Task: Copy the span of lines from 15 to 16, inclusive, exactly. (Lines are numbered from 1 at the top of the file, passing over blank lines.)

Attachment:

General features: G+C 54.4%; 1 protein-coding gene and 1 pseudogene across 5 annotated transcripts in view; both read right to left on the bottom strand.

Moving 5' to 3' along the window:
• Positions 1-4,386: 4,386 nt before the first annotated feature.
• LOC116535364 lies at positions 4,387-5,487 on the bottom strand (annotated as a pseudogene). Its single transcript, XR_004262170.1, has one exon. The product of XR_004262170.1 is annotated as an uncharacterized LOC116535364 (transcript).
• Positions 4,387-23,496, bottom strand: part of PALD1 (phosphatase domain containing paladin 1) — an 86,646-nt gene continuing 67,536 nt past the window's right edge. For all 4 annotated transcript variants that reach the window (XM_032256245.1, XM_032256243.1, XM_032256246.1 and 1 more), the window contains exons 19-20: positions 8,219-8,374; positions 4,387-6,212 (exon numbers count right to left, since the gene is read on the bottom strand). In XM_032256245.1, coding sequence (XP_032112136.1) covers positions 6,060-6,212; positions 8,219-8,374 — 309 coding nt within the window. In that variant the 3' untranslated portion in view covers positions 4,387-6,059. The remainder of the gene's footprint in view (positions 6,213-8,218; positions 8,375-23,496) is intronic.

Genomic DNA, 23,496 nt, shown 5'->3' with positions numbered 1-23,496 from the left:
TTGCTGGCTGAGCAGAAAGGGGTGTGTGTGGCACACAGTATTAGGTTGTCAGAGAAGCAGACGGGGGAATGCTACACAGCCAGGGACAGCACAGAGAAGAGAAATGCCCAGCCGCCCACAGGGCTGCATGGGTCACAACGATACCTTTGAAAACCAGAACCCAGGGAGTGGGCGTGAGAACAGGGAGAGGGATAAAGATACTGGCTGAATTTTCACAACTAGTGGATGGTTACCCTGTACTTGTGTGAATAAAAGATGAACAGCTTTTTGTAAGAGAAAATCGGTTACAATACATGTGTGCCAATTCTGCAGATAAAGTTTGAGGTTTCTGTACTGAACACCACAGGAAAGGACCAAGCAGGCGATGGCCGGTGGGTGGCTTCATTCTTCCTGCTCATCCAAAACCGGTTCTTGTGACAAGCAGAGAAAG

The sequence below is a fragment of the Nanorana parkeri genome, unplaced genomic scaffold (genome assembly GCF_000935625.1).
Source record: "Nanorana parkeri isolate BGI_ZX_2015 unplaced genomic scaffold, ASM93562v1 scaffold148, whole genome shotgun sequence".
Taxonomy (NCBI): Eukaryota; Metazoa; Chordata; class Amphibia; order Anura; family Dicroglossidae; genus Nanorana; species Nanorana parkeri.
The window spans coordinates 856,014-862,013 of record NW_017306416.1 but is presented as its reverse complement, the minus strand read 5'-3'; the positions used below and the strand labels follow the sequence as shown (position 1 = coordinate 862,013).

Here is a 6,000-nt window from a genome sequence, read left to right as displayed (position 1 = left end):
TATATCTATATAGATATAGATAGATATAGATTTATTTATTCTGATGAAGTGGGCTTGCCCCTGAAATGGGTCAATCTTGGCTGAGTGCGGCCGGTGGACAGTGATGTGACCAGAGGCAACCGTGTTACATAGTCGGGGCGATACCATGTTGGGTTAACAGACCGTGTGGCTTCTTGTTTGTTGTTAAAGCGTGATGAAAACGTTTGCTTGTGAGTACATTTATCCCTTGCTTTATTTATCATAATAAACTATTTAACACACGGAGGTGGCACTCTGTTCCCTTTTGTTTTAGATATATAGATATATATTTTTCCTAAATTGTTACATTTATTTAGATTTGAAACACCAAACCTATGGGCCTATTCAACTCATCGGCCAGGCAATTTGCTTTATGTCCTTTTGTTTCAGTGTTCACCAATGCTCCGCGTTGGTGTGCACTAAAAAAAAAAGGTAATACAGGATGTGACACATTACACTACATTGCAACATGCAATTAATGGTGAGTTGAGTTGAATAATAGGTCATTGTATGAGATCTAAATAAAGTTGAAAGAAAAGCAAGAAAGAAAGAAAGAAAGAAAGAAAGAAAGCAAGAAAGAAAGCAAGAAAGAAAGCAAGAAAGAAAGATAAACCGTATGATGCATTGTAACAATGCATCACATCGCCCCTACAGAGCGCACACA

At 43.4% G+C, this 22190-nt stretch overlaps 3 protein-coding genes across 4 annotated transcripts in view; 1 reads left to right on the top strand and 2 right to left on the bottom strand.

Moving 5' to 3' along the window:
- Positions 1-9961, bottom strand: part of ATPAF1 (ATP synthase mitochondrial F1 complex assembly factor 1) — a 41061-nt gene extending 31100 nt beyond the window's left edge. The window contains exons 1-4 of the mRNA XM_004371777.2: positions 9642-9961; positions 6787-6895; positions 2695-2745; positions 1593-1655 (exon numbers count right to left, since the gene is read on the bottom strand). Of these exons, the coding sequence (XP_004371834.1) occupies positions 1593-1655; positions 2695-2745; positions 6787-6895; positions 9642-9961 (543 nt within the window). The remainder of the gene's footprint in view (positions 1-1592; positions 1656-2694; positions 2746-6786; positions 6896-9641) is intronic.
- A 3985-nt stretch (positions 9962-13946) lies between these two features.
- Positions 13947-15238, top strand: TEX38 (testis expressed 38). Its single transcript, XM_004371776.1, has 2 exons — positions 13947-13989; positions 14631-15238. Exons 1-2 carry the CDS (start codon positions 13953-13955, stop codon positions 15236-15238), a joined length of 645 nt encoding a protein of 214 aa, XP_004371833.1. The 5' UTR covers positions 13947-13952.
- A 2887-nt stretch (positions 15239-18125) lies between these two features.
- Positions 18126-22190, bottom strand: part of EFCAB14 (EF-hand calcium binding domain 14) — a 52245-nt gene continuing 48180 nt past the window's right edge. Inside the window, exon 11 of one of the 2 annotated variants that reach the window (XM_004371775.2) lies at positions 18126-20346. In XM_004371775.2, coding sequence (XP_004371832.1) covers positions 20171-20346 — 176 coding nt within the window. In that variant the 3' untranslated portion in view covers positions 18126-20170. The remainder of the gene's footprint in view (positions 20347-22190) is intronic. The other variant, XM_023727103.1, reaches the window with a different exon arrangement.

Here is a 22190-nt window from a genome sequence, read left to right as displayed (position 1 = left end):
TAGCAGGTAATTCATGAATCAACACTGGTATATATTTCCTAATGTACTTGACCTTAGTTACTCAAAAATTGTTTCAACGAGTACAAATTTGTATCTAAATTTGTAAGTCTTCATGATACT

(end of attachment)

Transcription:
Moving 5' to 3' along the window:
- Positions 1-9961, bottom strand: part of ATPAF1 (ATP synthase mitochondrial F1 complex assembly factor 1) — a 41061-nt gene extending 31100 nt beyond the window's left edge. The window contains exons 1-4 of the mRNA XM_004371777.2: positions 9642-9961; positions 6787-6895; positions 2695-2745; positions 1593-1655 (exon numbers count right to left, since the gene is read on the bottom strand). Of these exons, the coding sequence (XP_004371834.1) occupies positions 1593-1655; positions 2695-2745; positions 6787-6895; positions 9642-9961 (543 nt within the window). The remainder of the gene's footprint in view (positions 1-1592; positions 1656-2694; positions 2746-6786; positions 6896-9641) is intronic.